NANOGrav using GBT to study Einstein’s prediction

Suzanne Stewart
Staff Writer
 
Theoretical physicist Albert Einstein passed away near the time that the Green Bank Observatory was coming in to being, yet, today, his theories and predictions are connected in many ways to the Green Bank Telescope – the world’s largest, fully steerable radio telescope.

The North American Nanohertz Observatory for Gravitational Waves, or NANOGrav, is using the GBT, as well as the Arecibo Telescope in Puerto Rico, to search for gravitational waves.

“NANOGrav is searching for gravitational waves – tiny ripples in space predicted by Einstein – using pulsars,” Green Bank Observatory assistant scientist Ryan Lynch said. “Pulsars can be thought of as interstellar clocks and gravitational waves will cause a very specific change in the way these clocks ‘tick.’ We hope to detect these changes using the GBT and the Arecibo Telescope.”

The change in the clocks is very small, Lynch added – only about 0.00000001 seconds. With such a small change, sensitive equipment is imperative in detecting the waves.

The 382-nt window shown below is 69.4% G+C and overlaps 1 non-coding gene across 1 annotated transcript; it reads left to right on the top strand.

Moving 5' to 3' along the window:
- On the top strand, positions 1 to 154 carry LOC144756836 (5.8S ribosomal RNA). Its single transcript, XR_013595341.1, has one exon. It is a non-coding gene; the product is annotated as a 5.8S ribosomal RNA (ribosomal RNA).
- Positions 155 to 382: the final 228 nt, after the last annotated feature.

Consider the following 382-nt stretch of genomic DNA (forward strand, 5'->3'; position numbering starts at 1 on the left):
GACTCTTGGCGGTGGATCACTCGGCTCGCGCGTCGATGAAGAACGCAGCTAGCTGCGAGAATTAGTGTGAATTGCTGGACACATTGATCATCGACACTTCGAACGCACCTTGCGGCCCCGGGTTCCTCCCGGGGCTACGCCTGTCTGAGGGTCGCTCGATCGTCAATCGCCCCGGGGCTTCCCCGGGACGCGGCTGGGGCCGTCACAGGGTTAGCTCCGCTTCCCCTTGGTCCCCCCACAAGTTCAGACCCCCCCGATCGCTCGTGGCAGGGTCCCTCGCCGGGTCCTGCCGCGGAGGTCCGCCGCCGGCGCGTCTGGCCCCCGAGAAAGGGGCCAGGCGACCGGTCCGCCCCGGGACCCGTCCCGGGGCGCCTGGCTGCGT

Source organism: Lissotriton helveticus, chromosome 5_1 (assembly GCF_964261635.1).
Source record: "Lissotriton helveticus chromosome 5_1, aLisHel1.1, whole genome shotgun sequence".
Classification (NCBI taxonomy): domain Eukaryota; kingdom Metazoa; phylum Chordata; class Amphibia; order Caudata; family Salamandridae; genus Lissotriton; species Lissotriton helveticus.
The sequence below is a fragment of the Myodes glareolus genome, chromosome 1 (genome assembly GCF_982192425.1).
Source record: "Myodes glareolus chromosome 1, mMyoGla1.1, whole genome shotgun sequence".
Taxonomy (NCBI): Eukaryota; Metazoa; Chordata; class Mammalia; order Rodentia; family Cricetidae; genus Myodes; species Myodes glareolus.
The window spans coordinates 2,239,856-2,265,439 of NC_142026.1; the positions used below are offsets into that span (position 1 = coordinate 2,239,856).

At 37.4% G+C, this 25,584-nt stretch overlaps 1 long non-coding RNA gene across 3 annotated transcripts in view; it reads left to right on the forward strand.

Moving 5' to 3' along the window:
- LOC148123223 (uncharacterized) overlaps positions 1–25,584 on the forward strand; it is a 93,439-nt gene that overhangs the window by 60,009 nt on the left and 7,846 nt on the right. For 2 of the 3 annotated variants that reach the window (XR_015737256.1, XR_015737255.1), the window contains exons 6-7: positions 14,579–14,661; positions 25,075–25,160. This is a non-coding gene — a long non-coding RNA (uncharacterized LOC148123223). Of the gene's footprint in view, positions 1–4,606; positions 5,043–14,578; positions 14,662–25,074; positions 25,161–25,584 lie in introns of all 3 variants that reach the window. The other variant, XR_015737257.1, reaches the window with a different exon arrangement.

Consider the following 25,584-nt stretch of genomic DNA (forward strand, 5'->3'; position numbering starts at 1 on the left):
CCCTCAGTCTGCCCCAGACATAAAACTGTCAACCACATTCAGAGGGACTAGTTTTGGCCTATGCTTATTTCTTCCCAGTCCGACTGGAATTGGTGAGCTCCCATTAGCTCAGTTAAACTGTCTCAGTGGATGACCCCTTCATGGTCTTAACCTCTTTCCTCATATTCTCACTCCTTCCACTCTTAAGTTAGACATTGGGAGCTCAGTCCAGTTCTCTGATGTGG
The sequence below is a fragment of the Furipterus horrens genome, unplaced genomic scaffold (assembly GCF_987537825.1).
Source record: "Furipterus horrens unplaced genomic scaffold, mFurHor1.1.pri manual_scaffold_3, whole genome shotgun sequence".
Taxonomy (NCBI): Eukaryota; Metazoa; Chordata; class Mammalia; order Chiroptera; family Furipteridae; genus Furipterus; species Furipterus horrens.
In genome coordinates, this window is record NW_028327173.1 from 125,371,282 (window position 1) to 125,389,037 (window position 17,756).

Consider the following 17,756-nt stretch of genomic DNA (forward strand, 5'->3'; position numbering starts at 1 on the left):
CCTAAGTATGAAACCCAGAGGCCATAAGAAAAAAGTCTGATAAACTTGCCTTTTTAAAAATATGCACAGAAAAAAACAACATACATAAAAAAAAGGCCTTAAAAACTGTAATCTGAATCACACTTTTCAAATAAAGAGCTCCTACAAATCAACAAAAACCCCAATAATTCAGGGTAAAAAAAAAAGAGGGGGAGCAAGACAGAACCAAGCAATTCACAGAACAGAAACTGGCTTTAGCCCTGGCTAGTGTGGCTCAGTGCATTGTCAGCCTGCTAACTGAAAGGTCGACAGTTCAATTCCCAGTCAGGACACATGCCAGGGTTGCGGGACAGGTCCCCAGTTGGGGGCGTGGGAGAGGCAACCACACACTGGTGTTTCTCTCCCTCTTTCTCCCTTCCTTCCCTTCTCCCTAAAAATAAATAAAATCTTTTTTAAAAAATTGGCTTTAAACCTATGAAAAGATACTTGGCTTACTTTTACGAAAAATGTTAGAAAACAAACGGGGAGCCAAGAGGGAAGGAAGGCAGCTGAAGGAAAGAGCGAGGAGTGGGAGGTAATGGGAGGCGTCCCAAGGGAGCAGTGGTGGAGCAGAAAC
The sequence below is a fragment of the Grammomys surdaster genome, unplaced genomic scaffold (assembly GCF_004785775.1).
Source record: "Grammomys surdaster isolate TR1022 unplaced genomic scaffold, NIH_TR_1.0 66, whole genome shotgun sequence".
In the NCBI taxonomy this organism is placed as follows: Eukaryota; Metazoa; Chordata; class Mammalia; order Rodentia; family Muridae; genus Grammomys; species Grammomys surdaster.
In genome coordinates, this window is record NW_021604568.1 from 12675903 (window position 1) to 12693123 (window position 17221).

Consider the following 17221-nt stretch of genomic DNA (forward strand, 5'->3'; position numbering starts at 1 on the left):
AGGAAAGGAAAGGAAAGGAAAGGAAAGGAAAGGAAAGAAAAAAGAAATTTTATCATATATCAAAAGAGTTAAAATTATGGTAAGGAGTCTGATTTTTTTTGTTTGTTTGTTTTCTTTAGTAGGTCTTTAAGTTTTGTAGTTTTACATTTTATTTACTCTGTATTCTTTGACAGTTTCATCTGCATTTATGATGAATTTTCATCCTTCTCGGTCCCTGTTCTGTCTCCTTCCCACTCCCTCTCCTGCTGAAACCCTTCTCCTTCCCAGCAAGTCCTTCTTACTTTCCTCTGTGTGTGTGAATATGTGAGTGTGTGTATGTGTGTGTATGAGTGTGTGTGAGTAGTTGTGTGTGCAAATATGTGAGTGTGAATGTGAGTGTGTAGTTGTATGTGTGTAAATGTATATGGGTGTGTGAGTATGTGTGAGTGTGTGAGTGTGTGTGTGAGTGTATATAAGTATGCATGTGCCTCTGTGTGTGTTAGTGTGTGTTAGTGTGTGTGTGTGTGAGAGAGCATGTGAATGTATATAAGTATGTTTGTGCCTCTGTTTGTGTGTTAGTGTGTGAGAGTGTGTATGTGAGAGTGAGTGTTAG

“The reason this is all interesting is because for almost all of human history, we have only been able to learn about the distant universe using light,” Lynch said. “But studying the universe using gravitational waves is like suddenly having a whole new sense. We’ll be able to learn about things, like black holes and cosmic strings, that we could not otherwise detect. Not only that, but we hope to learn more about gravity itself, which is still a mysterious fundamental force of nature in many ways.” 

While the Arecibo Telescope is much larger than the GBT, it is stationary and cannot observe as many pulsars as the GBT. Using both instruments in the search will provide a wider range of pulsars to observe.

“About half of NANO-Grav’s sensitivity comes from the GBT and about half from the Arecibo Telescope,” Lynch said. “This is true even though Arecibo is much larger because the GBT can see more pulsars, thanks to its fully steerable design. NANOGrav currently pays for five hundred hours per year of dedicated time on the GBT.”

NANOGrav is a scientific collaboration between astronomers, physicists and engineers at two dozen institutions throughout the United States and Canada, Lynch said. Of the group, there are 40 on the professor/senior researcher level, 22 postdoctoral scholars and several graduate and undergraduate students. A large number of students and faculty from West Virginia University are participating in the search, as well.

To learn more about the NANOGrav search, visit www.nanograv.org

Suzanne Stewart may be contacted at sastewart@pocahontastimes.com

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